After the 1959 Cuban revolution, Fernando Torre’s family left the island for Madrid, Spain, where he spent most of his childhood. The Torre family eventually settled in Puerto Rico, however, closer to home. Torre completed high school in PR and went on to attend the University of Puerto Rico, where he studied engineering—and also met his wife. Today, Torre is the chief operations officer for global contact lens manufacturer CooperVision, having had an international upbringing that shaped the course of his career.
Upon completion of his undergraduate degree, Torre began working with Bell Laboratories, the research and development organization of the old Ma Bell. The company made it possible for Torre to complete a master’s degree in electrical engineering at Cornell University. He went on to spend eight years with the telecommunications monolith, working in research and development.
Torre loved working with state-of-the-art technology at Bell Labs, but exposure to the manufacturing arm of the company sparked an interest he wanted to further pursue. When a job in manufacturing with Motorola opened up in Florida, closer to his family, he jumped at it. Torre worked for Motorola in different roles and different locations around the world, of increased responsibility. His last position with the company was as director of operations for the European paging division based in Dublin, Ireland.
In 2001, Torre was recruited by Ocular Sciences, which was soon thereafter acquired by CooperVision. Since then, Torre has built a leadership-level career with CooperVision, now overseeing all manufacturing operations, supply chain, distribution, and regulatory affairs around the world.
It is hard to imagine a more delicate device than a contact lens, a 14 mm disc of transparent material that floats on the surface of the cornea. And each lens’s vision correction properties must correspond exactly to the vision deficiency of the wearer. That delicacy brings into relief the precision of the company’s manufacturing operations. And Torre is responsible for it.
CooperVision has manufacturing facilities in England, Hungary, Puerto Rico, and New York, and another one just opened in Costa Rica.
These facilities, ranging from 450 to 2,000 employees, are in production twenty-four hours a day, seven days a week. Torre says that having multiple facilities is, in part, a risk-management strategy, but it also has to do with efficiency.
“We could have just added more employees to England or to Puerto Rico, but when plants get to a certain size, they can be too big,” he says. “We try to keep them in a sweet spot—large enough to benefit from scale efficiencies, but not so large you start running into inaccuracies.”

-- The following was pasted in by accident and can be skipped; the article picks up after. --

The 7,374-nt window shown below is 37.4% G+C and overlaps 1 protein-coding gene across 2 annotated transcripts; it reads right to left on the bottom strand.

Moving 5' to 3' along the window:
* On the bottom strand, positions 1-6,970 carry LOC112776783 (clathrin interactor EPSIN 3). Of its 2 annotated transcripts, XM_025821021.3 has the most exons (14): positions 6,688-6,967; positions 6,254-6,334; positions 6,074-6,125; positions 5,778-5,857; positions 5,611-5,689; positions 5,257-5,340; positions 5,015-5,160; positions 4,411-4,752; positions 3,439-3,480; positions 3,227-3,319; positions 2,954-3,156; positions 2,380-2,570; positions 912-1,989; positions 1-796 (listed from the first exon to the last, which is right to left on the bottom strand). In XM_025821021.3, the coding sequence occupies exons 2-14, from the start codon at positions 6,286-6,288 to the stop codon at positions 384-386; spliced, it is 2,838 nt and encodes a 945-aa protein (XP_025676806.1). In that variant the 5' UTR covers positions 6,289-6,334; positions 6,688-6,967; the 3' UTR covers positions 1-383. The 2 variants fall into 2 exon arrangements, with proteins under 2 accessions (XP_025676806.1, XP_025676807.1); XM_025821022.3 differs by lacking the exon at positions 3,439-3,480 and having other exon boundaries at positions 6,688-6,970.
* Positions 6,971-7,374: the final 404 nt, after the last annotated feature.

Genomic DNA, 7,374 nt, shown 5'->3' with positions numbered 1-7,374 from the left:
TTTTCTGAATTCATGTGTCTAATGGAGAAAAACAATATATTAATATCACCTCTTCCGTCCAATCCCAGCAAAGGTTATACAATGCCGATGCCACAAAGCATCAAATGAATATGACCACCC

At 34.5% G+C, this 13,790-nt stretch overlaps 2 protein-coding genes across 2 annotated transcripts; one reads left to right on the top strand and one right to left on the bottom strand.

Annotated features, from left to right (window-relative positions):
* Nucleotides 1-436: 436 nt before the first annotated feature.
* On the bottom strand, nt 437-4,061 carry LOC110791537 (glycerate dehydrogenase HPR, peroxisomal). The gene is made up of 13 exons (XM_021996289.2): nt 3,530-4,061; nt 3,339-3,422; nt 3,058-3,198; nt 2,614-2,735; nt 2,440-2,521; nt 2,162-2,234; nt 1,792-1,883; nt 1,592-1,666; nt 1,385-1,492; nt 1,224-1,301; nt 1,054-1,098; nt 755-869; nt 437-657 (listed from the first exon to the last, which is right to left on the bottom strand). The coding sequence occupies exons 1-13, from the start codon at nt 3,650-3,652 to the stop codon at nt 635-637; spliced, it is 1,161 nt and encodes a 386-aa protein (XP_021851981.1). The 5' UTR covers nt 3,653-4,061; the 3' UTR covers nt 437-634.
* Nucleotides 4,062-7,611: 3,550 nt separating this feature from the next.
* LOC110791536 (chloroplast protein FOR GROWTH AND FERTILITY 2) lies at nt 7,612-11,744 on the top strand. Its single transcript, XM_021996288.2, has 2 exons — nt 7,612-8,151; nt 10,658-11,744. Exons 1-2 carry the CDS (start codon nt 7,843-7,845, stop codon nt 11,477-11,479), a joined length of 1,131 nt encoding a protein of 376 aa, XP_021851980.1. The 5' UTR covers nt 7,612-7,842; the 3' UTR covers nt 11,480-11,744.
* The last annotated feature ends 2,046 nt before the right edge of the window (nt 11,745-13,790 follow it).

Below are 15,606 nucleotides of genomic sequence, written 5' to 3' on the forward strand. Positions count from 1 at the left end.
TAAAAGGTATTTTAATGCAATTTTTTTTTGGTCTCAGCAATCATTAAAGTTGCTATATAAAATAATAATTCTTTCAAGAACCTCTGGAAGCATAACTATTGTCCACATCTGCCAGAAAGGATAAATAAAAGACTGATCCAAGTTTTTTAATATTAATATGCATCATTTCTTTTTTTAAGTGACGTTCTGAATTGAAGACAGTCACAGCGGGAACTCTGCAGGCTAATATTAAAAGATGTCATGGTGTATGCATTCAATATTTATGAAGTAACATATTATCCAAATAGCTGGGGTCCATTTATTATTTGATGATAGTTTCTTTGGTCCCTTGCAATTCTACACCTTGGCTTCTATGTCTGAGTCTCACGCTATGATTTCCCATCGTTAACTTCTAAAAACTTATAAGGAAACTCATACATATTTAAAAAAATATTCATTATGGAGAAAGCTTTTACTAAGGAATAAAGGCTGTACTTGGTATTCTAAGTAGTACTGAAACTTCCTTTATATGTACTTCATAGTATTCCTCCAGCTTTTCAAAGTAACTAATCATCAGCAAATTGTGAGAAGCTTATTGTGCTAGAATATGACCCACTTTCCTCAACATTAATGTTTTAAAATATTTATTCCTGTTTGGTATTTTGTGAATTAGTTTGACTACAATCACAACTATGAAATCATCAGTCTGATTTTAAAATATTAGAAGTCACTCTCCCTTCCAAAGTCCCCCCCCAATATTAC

When scouting out a new location for manufacturing operations, Torre says that one of the main prerequisites for consideration is the availability of a skilled workforce. Most of the employees in each facility are scouted from local talent. The factories churn ceaselessly, both to meet demand for the product and to fulfill the investment the company has made in the manufacturing lines; if they sit idle, that’s money lost. Additionally, constantly shutting down and restarting operations leads to a decline in performance, he says.
Outside of the international presence of its production facilities, CooperVision also has a distribution and sales presence that spans the globe. The major markets for contact lenses are North America, Japan, and Western Europe, but Torre says that the company has placed a lot of emphasis on expanding beyond those traditional markets. In the past ten years, they have invested in other Asian countries besides Japan, such as Korea, Taiwan, and mainland China; they also now have a presence in Russia, Turkey, and Latin America. CooperVision is number one in market share in South Africa. All in all, CooperVision products are sold in over one hundred countries.
Torre says that the highest-level quality of the product makes him passionate about his job. “This tiny product is one that can significantly improve people’s lives. It can be a high school kid who wants to do sports and can’t do them with glasses, or a person who has some relatively rare visual condition and needs specialty lenses—a wide variety of situations,” he offers. Knowing that people are benefiting from his work is a great source of satisfaction for Torre. “We have the most comprehensive portfolio in the industry,” Torre explains. “And because our facilities are close to where our customers are located, we have the ability to meet and exceed their expectations.”
Having just opened a new plant in
Costa Rica, Torre says that the company has no immediate plans for further expansion. His current focus is on improving production at the existing facilities, as well as making sure that the R&D pipeline is always filled.
“I believe that you can never get complacent,” he says. “The moment you let success get to your head could be the beginning of the end. It’s important that we continue to ensure the quality we are known for next year, and the year after, and in years to come.”